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Hurricane Death Toll Estimates For Puerto Rico


    by Andrew Zarowny, 9/14/2018


    How many people died either directly or indirectly in Puerto Rico from Hurricanes Maria and Irma? Officially, the death toll stands at 64. A later government study put it at 99, and a later one still kicked it up to over 1,000. A study by eggheads from Harvard estimated the death toll to range from 800 to 8,000. The latest by the Milken Institute at George Washington University puts it at 3,000. These studies are all estimates, based on one computer model or another. The only REAL number is the 64 from an actual body count at the time.


    So President Donald Trump is at least half correct in that the estimate of 3,000 is essentially ″made up″. He is incorrect only in that when he accused Democrats for being the ones who made up the estimate. He is correct that Democrats are merely using the estimate to attack his leadership and administration. The President is also correct in that his administration was highly praised for its disaster response efforts during the crisis. There is very little more that could have been done by the federal government.


    Indeed, we are now learning that quite a bit of the disaster relief sent by the federal government to Puerto Rico was never distributed by local relief efforts. Many containers and truck loads of supplies are still packed away, rotting to this day. Then we have the discovery of dozens of pallets of bottled water found on an airport tarmac covered by a blue tarp. One estimate is that this cache of water amounts to some 37.5 Million, half-liter bottles!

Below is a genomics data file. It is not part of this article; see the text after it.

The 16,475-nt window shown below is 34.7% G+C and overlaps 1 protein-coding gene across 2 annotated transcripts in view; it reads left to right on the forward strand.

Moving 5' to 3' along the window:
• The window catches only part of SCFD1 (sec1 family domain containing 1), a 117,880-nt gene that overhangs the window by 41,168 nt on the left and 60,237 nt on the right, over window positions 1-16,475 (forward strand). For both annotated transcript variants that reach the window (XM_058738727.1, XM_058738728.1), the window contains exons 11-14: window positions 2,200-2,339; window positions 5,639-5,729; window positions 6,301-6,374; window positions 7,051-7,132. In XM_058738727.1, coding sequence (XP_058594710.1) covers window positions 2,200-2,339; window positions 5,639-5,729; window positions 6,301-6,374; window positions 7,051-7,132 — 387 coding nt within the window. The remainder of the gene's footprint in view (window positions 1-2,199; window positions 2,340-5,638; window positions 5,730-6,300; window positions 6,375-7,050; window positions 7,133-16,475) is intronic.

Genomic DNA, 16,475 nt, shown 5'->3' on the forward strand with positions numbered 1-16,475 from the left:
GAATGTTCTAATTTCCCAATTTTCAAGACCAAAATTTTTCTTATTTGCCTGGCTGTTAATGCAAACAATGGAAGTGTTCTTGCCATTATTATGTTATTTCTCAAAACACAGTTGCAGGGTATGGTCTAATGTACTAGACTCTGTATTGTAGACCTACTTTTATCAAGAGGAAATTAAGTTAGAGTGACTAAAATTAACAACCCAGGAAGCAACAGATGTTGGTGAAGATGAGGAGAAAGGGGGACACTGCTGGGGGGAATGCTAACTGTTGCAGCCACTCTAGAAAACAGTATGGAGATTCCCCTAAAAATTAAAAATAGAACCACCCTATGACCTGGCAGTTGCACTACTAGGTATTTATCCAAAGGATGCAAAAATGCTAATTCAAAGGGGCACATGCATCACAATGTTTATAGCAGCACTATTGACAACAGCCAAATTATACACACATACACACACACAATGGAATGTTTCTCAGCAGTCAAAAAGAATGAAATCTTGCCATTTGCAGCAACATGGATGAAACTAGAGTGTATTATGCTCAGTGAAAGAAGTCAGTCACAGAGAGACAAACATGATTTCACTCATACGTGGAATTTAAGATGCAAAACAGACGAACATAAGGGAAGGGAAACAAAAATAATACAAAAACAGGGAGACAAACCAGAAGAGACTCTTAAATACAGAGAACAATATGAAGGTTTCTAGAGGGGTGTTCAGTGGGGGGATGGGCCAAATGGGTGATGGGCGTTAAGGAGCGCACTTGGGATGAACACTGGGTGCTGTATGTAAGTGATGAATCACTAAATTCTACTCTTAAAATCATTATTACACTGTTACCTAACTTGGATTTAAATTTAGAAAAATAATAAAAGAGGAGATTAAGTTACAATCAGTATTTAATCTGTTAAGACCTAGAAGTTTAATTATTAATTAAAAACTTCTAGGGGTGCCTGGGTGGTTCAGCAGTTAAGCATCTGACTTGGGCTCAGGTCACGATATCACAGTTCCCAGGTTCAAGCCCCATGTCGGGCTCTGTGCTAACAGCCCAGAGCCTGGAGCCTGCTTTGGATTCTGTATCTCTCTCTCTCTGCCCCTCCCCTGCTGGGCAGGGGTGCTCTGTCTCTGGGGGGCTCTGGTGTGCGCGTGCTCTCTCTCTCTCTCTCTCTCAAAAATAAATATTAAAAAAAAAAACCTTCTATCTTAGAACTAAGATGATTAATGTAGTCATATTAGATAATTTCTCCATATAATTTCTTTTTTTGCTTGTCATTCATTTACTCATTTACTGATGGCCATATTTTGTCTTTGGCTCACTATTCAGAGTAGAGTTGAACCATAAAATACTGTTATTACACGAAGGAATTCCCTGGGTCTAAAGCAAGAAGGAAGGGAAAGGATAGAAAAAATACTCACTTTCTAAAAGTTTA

If you recall, one of the big stories of the disaster relief in Puerto Rico dealt with a lack of truck drivers willing to work to deliver supplies. Some simply could not reach distribution centers or a port facility due to roadways blocked by debris, such as fallen trees and downed power lines. Local response during the first few days after the hurricanes was very chaotic. In addition, the problem was compounded by the general mismanagement of Puerto Rico by local elected officials, leaving the island territory more than $30 Billion dollars in debt prior to the two hurricanes. Much of the public infrastructure, including the electrical power grid, was old and poorly maintained, making any large-scale damage even more difficult to repair.


    There is only so much that the federal government can do. Just look at what is going on in North Carolina today as Hurricane Florence makes landfall. I saw on the news this morning that in the town of New Bern, northeast of Wilmington, a storm surge of over 10 feet has imperiled over 300 residents who chose to not evacuate. About 150 are begging to be rescued from the rooftops of their homes. This was well before the storm actually came on shore! Now, local police and firemen are battling the weather to save these fools. They had four days of warnings and a mandatory evacuation order which they chose to ignore. Now, they are clinging to their roofs amid rain driven by 100MPH winds.


    Is it President Trump′s fault that these dummies are now facing death and need to endanger the lives of others to rescue them? Of course not! At some point in time, we have to take personal responsibility. The folks in Puerto Rico kept reelecting idiots, mostly Democrats, and the result was a rundown infrastructure which could easily knocked out for weeks, if not months. That couldn′t even organize enough truck drivers to deliver sup-plies left rotting away. Some of those supplies were never delivered and are still rotting away! Sorry, but that is not the fault of President Trump. Neither is his refusal to accept some phony numbers about hurricane death toll estimates.


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